The bird's-foot lotus he knew was not it. There was one blue spot of veronica still, and another tiny blue flower which he did not know, besides the white honeysuckle clover at which the grey bees were busy, and would scarce stir from under his footsteps. He found three button mushrooms, and put them in his pocket. Wandering on among the buttercup stalks and bunches of grass, like a butterfly drawn hither and thither by every speck of colour, he came to a little white flower on a slender stem a few inches high, which he gathered for moly. Putting the precious flower – good against sorcery – in his breast-pocket for safety, he rose from his knees, and saw Mark coming by the sycamores.

Mark was hot and tired with running, yet he had snatched time enough to bring four cherries for Bevis. He had the burning-glass – a lens unscrewed from the telescope, and sitting on the grass they focused the sun's rays on a piece of paper. The lens was powerful and the summer sun bright, so that in a few seconds there was a tiny black speck, then the faintest whiff of bluish smoke, then a leap of flame, and soon another, till the paper burned, and their fire was lit. As the little hut blazed up they put some more boughs on, and the dead leaves attached to them sent up a thin column of smoke.

'The savages will see that,' said Mark, 'and come swarming down from the hills.'

'We ought to have made the fire in a hole,' said Bevis, 'and put turf on it.'

'What ever shall we do?' said Mark. 'They'll be here in a minute.'

'Fetish,' said Bevis. 'I know, cut that stick sharp at the end, tie a handful of grass on it - be quick - and run down towards the elms and stick it up. Then they'll think we're doing fetish, and won't come any nearer.'

'First-rate,' said Mark, and off he went with the stick, and thrust it into the sward with a wisp of grass tied to the top. Bevis piled on the branches, and when he came back there was a large fire. Then the difficulty was how to cook the bird? If they put it on the ashes, it would burn and be spoiled; if they hung it up, they could not make it twist round and round, and they had no iron pot to boil it; or earthenware pot to drop red-hot stones in, and so heat the water without destroying the vessel. The only thing they could do was to stick it on a stick, and hold it to the fire till it was roasted, one side at a time.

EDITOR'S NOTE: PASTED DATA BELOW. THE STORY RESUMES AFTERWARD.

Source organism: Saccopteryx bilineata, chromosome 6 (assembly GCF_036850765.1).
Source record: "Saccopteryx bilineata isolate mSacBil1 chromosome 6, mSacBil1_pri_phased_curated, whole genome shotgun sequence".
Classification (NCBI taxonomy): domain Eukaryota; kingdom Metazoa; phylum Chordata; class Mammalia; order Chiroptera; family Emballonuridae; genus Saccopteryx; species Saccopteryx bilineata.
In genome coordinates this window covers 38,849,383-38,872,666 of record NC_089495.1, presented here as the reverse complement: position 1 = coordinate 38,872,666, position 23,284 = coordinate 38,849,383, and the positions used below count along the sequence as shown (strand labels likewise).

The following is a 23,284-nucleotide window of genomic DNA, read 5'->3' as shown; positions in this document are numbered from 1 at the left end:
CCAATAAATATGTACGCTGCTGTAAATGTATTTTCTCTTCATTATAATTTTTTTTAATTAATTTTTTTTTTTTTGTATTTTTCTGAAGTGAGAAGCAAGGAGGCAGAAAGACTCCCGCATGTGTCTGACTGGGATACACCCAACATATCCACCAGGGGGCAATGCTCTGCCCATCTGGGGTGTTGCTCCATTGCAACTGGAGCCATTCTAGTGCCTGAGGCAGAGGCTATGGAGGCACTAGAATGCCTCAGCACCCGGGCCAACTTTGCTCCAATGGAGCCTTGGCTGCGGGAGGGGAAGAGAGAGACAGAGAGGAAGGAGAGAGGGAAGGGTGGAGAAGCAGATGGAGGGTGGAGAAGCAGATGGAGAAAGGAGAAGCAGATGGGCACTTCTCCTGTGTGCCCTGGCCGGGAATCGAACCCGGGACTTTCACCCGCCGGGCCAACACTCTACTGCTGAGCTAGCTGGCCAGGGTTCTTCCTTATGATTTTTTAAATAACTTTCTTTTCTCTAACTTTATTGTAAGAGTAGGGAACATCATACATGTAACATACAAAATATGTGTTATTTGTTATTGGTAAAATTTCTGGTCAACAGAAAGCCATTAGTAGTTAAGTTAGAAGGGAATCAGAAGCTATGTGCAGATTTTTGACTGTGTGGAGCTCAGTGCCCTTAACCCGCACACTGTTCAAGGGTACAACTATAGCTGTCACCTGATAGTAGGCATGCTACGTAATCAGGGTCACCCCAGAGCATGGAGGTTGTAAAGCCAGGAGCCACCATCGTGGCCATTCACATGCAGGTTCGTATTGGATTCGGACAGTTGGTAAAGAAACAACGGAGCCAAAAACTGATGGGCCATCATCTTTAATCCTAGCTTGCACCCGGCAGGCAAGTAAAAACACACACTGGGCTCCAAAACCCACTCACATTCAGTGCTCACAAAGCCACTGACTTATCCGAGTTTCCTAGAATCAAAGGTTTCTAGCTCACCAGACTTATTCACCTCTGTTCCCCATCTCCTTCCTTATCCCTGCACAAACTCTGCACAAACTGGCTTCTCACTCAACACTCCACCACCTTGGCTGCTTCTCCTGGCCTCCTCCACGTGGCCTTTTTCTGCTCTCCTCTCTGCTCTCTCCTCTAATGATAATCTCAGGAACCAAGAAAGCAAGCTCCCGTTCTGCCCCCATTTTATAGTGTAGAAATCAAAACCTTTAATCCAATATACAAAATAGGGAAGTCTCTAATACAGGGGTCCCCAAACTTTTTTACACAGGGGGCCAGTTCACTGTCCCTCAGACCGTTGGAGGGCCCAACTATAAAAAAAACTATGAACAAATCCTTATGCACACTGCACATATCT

'The harpoon will do,' said Bevis. 'Spit him on it.'

'No,' said Mark; 'the bone will burn and get spoiled – spit him on your arrow.'

'The nail will burn out and spoil my arrow, and I've lost one in the elms. Go and cut a long stick.'

'You ought to go and do it,' said Mark; 'I've done everything this morning.'

'So you have; I'll go,' said Bevis, and away he went to the nut-tree hedge. He soon brought back a straight hazel-rod to which he cut a point, the bird was spitted, and they held it by turns at the fire, sitting on the sward.

It was very warm in the round, bowl-like hollow, the fire at the bottom and the sun overhead, but they were too busy to heed it. Mark crept on hands and knees up the side of the hollow while Bevis was cooking, and cautiously peered over the edge to see if any savages were near. There was none in sight; the fetish kept them at a distance.

'We must remember to take the burning-glass with us when we go on our voyage,' said Bevis.

'Perhaps the sun won't shine.'

'No. Mind you tell me we will take some matches too; and if the sun shines use the glass, and if he doesn't, strike a match.'

'We shall want a camp-fire when we go to war,' said Mark.

'Of course we shall.'

'Everybody keeps on about the war,' said Mark. 'They're always at me.'

'I found these buttons,' said Bevis; 'I had forgotten them.'